The following account of Butenandt's work has been made.
As recently as twelve years ago, very
little was known about the nature of the sex hormones. As regards
the oestrogenic, or follicle, hormone it was established that
extracts from certain organs, e.g. the ovaries and placenta,
bring about the characteristic oestrus phenomena in castrated
female rats. Only a few observations were available concerning
the stability and solubility of their active principles. Further
development in the chemistry of the oestrogenic hormones could
not take place until the purely biological discoveries by Allen
and Doisy in
1923 and by Aschheim and Zondek in 1927 had been made.
Butenandt made the first big step forward in clarifying the chemistry of the follicle hormone in 1929 in Göttingen, simultaneously with Doisy in the United States. Both workers succeeded in isolating from the urine of pregnant women a substance in crystalline form having oestrogenic effects. Butenandt named this substance folliculine, a designation which was later changed to oestrone. He established that its empirical formula was C18H22O2, and that it was an oxyketone.
Shortly after the discovery of oestrone, Marrian in London (1930) isolated from the urine of pregnant women a new hormone which he called oestriol. Butenandt confirmed Marrian's discovery and explained the relationship between the new substance and oestrone. The relation between sterols and oestrogenic substances which had been assumed on crystallographical grounds became probable from the chemical point of view only after Butenandt and Marrian had shown, independently of one another, that only three benzoide double bonds enter into the ring system of these substances.
In 1932, Butenandt was able, from observations made in spectral analysis, and especially on the basis of the then established correct formula of cholesterol to draw up the formulae of the chemical structure of oestrone and oestriol. But there remained the important task of proving the chemical structure of the ring system as assumed by Butenandt. By breaking down the oestriol molecule stage by stage Butenandt proved that both œstrogenic hormones contained a phenanthrene core. At the same time he was able to obtain the same dimethyl phenanthrene from etiobilianic acid, a transformation product of cholic acid. He had thus confirmed the close relationship existing between the follicle hormones on the one hand and the bile acids and sterols on the other.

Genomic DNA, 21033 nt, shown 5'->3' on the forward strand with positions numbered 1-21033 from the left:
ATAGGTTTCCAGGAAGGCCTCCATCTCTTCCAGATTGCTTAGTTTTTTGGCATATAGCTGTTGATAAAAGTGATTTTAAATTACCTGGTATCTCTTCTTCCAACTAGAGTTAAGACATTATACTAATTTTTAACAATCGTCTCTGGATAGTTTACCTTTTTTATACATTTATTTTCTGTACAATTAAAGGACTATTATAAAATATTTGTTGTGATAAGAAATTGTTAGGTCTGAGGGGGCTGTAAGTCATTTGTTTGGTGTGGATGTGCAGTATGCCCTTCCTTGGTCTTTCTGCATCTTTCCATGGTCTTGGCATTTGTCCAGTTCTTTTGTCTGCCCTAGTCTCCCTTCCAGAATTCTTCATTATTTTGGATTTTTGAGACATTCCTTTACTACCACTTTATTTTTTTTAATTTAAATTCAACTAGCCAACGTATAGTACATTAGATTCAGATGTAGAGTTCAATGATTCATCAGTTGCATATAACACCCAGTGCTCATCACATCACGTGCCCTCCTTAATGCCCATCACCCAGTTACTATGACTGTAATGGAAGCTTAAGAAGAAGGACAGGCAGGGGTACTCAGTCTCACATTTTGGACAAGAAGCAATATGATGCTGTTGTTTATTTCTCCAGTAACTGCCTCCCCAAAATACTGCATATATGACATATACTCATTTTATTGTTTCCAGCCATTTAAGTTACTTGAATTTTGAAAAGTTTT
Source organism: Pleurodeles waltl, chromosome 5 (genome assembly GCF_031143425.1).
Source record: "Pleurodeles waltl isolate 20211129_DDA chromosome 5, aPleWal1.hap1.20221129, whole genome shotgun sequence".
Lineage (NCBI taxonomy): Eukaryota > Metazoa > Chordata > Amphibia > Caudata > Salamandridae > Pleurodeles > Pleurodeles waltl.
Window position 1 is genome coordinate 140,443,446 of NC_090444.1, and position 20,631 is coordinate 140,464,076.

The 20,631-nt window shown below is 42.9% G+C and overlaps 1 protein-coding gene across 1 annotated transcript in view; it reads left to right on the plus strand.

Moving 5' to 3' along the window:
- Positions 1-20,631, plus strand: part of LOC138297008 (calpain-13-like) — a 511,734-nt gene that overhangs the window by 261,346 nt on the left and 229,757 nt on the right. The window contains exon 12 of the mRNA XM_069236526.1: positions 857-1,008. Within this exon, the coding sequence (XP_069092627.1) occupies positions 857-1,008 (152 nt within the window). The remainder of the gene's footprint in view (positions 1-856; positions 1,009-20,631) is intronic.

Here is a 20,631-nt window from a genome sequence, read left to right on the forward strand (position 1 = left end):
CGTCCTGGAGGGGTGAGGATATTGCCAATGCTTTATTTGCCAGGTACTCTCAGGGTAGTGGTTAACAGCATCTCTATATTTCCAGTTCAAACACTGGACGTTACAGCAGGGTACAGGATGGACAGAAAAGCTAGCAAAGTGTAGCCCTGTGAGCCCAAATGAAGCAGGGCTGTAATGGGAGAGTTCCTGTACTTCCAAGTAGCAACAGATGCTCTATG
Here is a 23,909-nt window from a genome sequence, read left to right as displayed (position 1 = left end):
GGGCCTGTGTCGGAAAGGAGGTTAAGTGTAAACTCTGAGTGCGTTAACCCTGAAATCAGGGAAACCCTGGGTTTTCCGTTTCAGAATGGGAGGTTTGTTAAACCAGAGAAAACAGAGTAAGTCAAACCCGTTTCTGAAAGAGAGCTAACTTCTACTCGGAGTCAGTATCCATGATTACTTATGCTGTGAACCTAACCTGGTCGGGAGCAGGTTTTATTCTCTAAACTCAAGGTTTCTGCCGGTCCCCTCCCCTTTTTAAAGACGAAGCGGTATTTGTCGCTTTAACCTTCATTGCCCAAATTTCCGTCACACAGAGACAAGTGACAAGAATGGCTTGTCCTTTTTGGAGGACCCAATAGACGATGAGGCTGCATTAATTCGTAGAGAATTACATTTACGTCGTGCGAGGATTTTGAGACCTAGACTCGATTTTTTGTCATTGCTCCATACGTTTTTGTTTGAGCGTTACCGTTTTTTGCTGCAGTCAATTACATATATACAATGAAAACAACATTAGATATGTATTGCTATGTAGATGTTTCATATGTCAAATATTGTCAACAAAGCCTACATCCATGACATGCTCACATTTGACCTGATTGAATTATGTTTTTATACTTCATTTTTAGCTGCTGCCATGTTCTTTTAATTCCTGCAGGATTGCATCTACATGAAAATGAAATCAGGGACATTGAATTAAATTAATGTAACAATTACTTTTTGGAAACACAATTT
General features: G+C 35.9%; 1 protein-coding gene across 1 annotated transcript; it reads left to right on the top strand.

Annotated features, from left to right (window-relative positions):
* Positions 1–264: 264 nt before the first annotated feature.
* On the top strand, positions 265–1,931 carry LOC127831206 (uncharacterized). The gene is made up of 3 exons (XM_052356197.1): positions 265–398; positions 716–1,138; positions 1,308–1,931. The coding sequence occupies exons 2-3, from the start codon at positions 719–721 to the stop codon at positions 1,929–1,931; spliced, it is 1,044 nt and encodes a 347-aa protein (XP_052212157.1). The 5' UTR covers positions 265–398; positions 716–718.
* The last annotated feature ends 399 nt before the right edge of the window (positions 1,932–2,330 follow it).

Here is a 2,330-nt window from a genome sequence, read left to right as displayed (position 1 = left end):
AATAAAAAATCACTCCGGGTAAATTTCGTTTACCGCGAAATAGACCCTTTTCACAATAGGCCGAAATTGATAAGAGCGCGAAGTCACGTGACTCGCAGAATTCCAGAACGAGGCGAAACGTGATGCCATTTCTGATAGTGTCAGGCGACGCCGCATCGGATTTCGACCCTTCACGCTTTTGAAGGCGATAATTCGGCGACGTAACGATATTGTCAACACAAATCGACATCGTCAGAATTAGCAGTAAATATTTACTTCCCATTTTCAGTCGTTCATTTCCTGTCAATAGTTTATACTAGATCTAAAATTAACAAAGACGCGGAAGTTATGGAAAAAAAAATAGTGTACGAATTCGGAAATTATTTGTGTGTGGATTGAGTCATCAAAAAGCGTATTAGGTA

The second important ovarian hormone, the corpus luteum hormone, was by various workers obtained in crystalline form from corpus luteum in 1931 and 1932. In 1934, Butenandt and Westphal succeeded in producing this hormone, which was given the name progesterone, in a chemically pure form. They also demonstrated its close relationship with pregnanediol, a physiologically inactive dihydric alcohol which Butenandt and Marrian had found independently of one another in the urine of pregnant women. In the autumn of 1934, Butenandt succeeded in converting pregnanediol into progresterone. The synthesis of this important pregnancy hormone from cholesterol was carried out by Butenandt in a simple way in 1939.
The merit of the chemical exploration of the testicular, or androgenic, hormones falls to Butenandt and Ruzicka in common. Butenandt was the first to tackle this problem, and it was only possible to work on it after biological research had found a quantitative test for the determination of these substances - the so-called capon comb test.
Butenandt started with male urine, or alternatively its chloroform extract - approximately 0.8 per thousand dissolved in chloroform. In the process of purification it proved that the male hormone behaved in many respects like oestrone; when he realized this, it made Butenandt's work considerably easier.
When the purification had been successfully accomplished, there presented for the first time a crystalline substance with the physiological properties of a male sex hormone.